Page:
We welcome the participation of clergy who are friends or relatives. If a visiting priest/deacon is to be the celebrant for the funeral, please share these guidelines with him at the time arrangements are made. Visiting clergy should also contact the Basilica Rector to discuss arrangements. Also, if the priest/deacon is from outside of the Archdiocese of Baltimore, a letter of suitability must be sent to:
The Office of Clergy Personnel
320 Cathedral Street
Baltimore, MD 21201
In accordance with Archdiocesan policy, eulogies are not permitted in the funeral liturgy. However, a pastor may permit one person to share some Words of Remembrance about the deceased before to the Funeral Liturgy. If this option is allowed:
It is appropriate to bring floral arrangements from the funeral home to the Basilica for placement in the Sanctuary during the funeral Mass. Please discuss what is appropriate and effective with the Basilica staff.
The Christian faithful are confronted with the mystery of life and death in the presence of the body of one who has died. The body of a deceased Catholic Christian is also the body once washed in Baptism, anointed with the oil of salvation, and fed with the Bread of Life. Thus, the Church’s reverence for the sacredness of the human body grows out of a reverence and concern both natural and supernatural for the human person.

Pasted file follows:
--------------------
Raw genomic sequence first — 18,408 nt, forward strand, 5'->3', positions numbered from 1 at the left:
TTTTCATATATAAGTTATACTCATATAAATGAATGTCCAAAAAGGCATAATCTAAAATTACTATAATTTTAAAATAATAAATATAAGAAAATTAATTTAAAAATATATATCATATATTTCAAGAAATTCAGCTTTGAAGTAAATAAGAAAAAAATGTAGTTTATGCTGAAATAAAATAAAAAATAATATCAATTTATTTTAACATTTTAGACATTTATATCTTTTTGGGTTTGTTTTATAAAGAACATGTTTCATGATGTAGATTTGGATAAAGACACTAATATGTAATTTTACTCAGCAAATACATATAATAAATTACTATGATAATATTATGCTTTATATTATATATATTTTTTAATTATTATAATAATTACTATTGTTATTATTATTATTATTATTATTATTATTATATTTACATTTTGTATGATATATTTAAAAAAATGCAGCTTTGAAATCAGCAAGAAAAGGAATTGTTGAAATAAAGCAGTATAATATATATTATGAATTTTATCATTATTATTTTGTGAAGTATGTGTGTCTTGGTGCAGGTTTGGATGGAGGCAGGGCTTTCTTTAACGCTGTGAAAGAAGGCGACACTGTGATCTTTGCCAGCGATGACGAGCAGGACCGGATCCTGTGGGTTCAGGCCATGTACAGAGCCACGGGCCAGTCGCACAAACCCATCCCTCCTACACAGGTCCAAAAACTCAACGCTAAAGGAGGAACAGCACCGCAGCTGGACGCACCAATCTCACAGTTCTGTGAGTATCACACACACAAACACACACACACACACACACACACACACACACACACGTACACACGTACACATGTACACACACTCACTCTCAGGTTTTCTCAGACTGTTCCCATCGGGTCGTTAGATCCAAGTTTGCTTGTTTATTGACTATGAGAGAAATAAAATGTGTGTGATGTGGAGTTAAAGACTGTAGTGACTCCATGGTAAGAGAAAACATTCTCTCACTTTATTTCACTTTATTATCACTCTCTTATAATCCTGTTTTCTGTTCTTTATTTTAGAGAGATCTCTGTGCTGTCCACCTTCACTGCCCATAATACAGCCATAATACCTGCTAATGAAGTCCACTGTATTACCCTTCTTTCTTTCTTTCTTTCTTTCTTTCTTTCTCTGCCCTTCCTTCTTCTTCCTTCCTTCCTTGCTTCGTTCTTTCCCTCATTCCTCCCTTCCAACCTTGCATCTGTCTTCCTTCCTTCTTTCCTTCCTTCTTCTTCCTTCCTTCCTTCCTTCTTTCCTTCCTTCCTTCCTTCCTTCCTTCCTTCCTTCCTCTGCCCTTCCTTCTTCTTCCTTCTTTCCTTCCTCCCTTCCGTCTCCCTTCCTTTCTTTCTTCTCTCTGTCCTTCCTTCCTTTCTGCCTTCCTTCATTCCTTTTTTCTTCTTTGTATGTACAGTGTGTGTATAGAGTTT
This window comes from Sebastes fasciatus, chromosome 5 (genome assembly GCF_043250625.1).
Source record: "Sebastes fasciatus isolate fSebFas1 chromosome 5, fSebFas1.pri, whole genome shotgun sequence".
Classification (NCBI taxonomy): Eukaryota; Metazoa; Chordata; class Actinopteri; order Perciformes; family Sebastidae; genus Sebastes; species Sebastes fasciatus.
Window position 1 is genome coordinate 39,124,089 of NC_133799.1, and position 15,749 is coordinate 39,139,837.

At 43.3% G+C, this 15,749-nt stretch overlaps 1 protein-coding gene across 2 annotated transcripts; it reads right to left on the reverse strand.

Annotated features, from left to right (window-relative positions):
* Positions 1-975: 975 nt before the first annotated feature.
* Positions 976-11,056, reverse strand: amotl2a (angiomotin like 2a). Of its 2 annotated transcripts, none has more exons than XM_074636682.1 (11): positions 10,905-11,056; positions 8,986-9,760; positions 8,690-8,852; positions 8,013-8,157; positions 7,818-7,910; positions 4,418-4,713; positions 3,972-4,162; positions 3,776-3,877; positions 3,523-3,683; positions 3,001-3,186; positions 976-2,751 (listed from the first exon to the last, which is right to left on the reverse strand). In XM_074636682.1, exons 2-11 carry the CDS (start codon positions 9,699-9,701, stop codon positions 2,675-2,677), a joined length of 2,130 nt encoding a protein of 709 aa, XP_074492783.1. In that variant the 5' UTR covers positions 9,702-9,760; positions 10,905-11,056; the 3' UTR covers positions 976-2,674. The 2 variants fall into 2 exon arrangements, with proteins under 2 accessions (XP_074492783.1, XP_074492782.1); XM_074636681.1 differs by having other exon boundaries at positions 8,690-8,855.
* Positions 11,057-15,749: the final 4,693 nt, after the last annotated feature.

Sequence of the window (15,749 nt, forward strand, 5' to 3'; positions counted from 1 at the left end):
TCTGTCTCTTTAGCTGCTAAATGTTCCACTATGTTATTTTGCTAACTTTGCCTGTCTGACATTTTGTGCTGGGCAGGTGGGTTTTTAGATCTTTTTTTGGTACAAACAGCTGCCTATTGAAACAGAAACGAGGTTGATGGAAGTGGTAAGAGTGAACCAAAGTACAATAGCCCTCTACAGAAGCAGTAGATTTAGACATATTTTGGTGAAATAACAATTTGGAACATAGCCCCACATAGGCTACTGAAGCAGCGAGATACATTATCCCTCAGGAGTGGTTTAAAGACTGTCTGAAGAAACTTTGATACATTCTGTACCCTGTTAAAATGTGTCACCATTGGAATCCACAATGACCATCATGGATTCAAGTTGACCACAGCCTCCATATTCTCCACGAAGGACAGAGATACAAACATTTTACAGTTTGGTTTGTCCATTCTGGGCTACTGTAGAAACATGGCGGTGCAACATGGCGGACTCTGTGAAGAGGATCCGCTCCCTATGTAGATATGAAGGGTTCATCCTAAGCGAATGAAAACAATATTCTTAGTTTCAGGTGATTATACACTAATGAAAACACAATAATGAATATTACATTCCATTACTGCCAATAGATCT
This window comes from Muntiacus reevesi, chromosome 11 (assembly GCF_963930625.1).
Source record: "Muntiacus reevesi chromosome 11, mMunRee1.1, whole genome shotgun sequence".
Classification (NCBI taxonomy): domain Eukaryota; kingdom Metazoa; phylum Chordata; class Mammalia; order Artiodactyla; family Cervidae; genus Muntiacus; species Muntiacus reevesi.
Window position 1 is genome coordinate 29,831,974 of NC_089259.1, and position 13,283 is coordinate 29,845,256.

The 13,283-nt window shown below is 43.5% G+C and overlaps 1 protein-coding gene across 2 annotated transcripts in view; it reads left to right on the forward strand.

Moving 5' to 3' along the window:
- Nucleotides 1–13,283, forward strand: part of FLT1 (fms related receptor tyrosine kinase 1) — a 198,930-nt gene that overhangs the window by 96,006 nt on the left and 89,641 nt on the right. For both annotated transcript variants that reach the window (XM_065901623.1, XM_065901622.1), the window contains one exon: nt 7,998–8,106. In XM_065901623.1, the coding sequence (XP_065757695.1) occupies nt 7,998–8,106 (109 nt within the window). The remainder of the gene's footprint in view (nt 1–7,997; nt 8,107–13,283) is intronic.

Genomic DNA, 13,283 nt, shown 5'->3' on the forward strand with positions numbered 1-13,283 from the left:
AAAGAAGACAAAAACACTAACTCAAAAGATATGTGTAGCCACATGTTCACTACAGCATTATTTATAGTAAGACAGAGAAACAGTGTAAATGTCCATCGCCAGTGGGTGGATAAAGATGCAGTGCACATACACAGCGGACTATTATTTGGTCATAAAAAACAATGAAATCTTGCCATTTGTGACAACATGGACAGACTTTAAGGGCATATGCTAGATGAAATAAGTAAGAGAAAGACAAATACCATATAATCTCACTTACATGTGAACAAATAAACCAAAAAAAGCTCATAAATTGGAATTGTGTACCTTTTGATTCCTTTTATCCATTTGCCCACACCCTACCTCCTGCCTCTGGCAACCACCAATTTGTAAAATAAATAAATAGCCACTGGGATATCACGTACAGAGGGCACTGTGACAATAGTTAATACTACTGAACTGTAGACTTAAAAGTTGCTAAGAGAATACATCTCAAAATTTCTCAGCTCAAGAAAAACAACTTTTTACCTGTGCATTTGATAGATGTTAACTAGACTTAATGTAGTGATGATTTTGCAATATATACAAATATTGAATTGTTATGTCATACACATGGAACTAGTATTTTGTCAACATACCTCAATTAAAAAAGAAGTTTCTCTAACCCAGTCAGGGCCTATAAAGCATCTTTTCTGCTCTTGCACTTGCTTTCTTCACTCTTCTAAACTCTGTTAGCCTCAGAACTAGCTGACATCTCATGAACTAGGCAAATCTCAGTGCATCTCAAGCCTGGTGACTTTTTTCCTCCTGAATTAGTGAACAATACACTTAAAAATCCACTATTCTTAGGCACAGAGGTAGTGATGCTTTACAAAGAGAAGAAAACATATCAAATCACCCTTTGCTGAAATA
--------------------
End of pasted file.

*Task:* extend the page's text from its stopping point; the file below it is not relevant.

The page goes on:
While cremation is now permitted by the Church, it is our recommendation that cremation, when chosen, take place after the funeral rites, so that our acts of prayer and worship in grief may take place in the presence of the body as one final act of love and respect for the deceased. When it is not possible to delay cremation until after the funeral rites are celebrated, the cremated remains of the deceased may be brought to the Church for the funeral Mass provided there is an appropriate plan for their internment. The cremated remains of a body should be treated with the same respect given to the human body from which they came. This includes the use of a worthy vessel to contain the ashes and a respectful manner of internment.